A little later, I contacted the artists Pablo Gisbert and Ta-nya Beyeler, and a series of conversations ensued about working methods, philosophical views and their current project. They want to investigate the underlying theoretical and artistic constructs that hold our society together. Beneath all these, there are ideas rooted that are considered natural and real, such as the structure of the market. But what does reality actually denote? How is it constructed and to whose advantage? I start reading Mark Fisher, who is often quoted by Pablo and Tanya: »In capitalist realism we are subjugated to a reality that is infinitely malleable and can reconfigure itself at any time. The highest form of ideology is the one that presents itself as an em-pirical fact and necessity... Reality oppresses the real. As a result, one strategy against capitalist realism should be to call on forms of the real that underlie the reality that capitalism presents us with.«

This sounds plausible and makes sense. But then the Covid pandemic breaks out and the entire discourse shifts. Questioning reality and exposing centres of power, bio-politics and critical readings are suddenly no longer the domain of French philosophers like Baudrillard and Foucault, but statements by obscure right-wing populists from Thuringia and nativist proponents of selection from Swabia. I notice that a discourse has not only been taken away, it has been destroyed – and the consequences of this will still be felt long after this pandemic. But what can we do? El Conde de Torrefiel had already highlighted the pleasures of subversion, the collapse of society and the impossibility of understanding each other in their play GUERRILLA. How would they now deal with all these loose threads, half-completed thoughts and philosophical challenges? As preparation for the new piece they made some initial test drillings, ULTRAFICCIÓN 1–4. At the Santarcangelo Festival, a flock of sheep runs through the amazed audience at an open-air performance, while shortly afterwards at the Museum of Modern Art, deaf mutes present a story, and in Barcelona architecture students assemble a totem and then destroy it. I am thrilled, I can’t put it all together, and I can’t write about it either – all I can do is read:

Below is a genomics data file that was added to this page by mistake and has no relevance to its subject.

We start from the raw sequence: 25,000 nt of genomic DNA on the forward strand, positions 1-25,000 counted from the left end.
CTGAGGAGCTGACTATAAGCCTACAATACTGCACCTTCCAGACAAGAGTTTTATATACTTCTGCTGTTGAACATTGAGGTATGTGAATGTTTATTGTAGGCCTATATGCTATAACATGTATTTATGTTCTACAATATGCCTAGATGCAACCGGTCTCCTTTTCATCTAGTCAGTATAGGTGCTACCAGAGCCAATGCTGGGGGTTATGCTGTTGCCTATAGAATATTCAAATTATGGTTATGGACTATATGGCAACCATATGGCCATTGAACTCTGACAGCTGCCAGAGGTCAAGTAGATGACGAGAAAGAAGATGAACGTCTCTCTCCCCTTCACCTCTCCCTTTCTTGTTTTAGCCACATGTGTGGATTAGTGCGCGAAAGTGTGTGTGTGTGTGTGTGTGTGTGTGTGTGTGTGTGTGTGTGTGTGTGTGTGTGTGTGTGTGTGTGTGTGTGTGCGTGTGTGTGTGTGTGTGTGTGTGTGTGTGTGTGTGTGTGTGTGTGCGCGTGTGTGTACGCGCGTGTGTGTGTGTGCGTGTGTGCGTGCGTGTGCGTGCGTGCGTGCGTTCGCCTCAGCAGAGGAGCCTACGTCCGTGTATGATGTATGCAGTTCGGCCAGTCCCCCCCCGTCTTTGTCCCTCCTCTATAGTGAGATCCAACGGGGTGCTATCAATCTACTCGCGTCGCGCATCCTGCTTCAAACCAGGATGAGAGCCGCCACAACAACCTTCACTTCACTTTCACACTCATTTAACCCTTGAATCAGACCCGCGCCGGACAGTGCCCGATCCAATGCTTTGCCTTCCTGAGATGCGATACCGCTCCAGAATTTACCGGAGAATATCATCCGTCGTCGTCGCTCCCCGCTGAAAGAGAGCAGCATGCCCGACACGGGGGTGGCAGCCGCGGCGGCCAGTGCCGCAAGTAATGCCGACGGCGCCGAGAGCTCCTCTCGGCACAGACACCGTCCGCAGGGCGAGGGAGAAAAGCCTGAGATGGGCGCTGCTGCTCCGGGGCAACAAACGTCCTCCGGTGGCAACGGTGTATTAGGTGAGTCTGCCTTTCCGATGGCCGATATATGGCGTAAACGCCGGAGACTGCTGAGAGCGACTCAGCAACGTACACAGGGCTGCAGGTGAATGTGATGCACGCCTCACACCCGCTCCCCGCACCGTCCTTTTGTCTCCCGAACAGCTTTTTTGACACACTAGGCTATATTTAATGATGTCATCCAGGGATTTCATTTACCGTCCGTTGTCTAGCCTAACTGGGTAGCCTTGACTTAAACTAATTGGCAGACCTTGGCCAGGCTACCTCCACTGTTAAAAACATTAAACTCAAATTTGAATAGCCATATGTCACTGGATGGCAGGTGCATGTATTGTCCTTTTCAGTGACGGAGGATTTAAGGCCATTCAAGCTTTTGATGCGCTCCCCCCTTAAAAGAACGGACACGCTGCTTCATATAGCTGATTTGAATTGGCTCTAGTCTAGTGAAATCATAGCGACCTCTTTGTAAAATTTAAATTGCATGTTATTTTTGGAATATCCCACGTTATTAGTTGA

You decide to go to bed,
not to think any more and to remain silent.
Because of the silence, you hear your stomach rumbling
and feel your heartbeat.
You think about the fact that the essence of the blood
that keeps you alive
is the desire and the ambition
of a single, primitive cell,
that has spent millions of years constantly transforming
and reproducing itself,
that has entered countless bodies,
so that precisely this single, primitive cell can survive.
This single, primitive cell,
which came into existence millions of years ago,
will live on in other bodies after your death.
And the same cell is also present in the beggar
who asks you for money in the street.
It is also found in the friend you meet every day,
in tourists visiting your city,
in the child asleep in the house opposite,
and in the mother who one day passed this cell on to you.
In all the anonymous faces
you encounter in the street every day,
there is a bit of you.
Sleep comes at last.
Today you got up and travelled across the city
to the theatre, to see the last
night of a play
that has been on for a year. Finally, your eyelids close very slowly,
and you sink into a deep sleep.
Isn’t it good, that sleep separates the days from
each other?

ALJOSCHA BEGRICH, has been reading since 1983, began working as an assistant and interpreter at La Fura dels Baus in Castell-defels, Barcelona in 2000. Works as a dramaturge at the Ruhrtriennale since 2021.

ALJOSCHA BEGRICH, liest seit 1983, arbeitete das erste Mal als Assistent und Dolmetscher 2000 bei La Fura dels Baus in Castelldefels, Barcelona. Seit 2021 Dramaturg bei der Ruhrtriennale.